Planting the seed in youth
A talk recently held at the American Cultural Centre, hosted by Mandela Washington Fellow Alphons Koruhama, sought to change youth perspectives on farming.
05 November 2019 | Agriculture
On 31 October, a group of young people flocked to the third floor of the Sanlam building, where they heard, amongst others, the story of how Koruhama became a stakeholder in Namibian agriculture.
According to him, it started with his journey of volunteering at a centre in Katutura that gets children off the streets.
From his research in Gobabis, where most of the children are from, he learnt that the children barely get sufficient nutrition at home and thus take to begging in Windhoek.
He then identified a garden structure in Grysblock, Katutura, which he and his team used to “teach the street kids the skills they can take back home and integrate in their communities”.
Project manager Eslien Tsuses spoke about youth perspectives on agriculture, as well as the challenges faced by agriculturalists in the country. Tsuses reflected on the extreme drought that struck her home village when she was young, which led to the loss of many jobs.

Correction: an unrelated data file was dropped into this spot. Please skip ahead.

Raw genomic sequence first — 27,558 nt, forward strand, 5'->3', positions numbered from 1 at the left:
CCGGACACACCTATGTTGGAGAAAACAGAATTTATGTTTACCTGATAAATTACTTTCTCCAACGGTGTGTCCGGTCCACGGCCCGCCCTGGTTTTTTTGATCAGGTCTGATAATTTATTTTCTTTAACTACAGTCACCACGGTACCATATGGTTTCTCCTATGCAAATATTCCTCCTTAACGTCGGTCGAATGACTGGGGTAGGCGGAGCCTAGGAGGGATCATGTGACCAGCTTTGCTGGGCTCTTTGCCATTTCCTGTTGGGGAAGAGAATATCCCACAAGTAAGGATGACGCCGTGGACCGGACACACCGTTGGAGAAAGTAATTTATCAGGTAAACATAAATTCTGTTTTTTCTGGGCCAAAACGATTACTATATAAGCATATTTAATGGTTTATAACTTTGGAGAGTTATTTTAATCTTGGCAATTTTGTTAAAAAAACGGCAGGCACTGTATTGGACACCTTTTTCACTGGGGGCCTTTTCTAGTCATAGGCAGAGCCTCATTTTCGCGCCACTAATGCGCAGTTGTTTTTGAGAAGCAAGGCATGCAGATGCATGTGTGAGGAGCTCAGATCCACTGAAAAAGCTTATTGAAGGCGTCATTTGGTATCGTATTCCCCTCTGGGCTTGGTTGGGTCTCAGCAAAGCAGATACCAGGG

Agriculture contributes 5% to GDP in Namibia, and although 40% of produce is produced locally, 56% is imported from South Africa, which leaves little room for farmers to enter the market.
“People are only focussed on ‘I’m trying to produce something’, but don’t look into ‘how better can I produce this’,” she said.
Tsuses added that subsistence farmers are reluctant to seek loans to improve their farming processes.
She advised farmers to formulate risk preparedness strategies.
She said unnecessary losses can be caused by hiring unqualified individuals, who don’t know “how to treat an animal and how to actually grow a crop”.
“I always would advise farmers to make sure they comply with regulations to avoid, at a later stage, to be told to go back and start again, because they were not able to fill out a form or get a permit,” said Tsuses.
She added that farmers need to pay attention to demand, as individuals may often invest in the production of a crop that consumers may not be interested in.
Sophia Komeheke, a receptionist by profession and part-time agriculturalist, discussed the idea of hydroponics, which is a system that does not need a huge farming area. According to Komeheke, this system can be used in a room, and you need not use land, and thus can be established anywhere.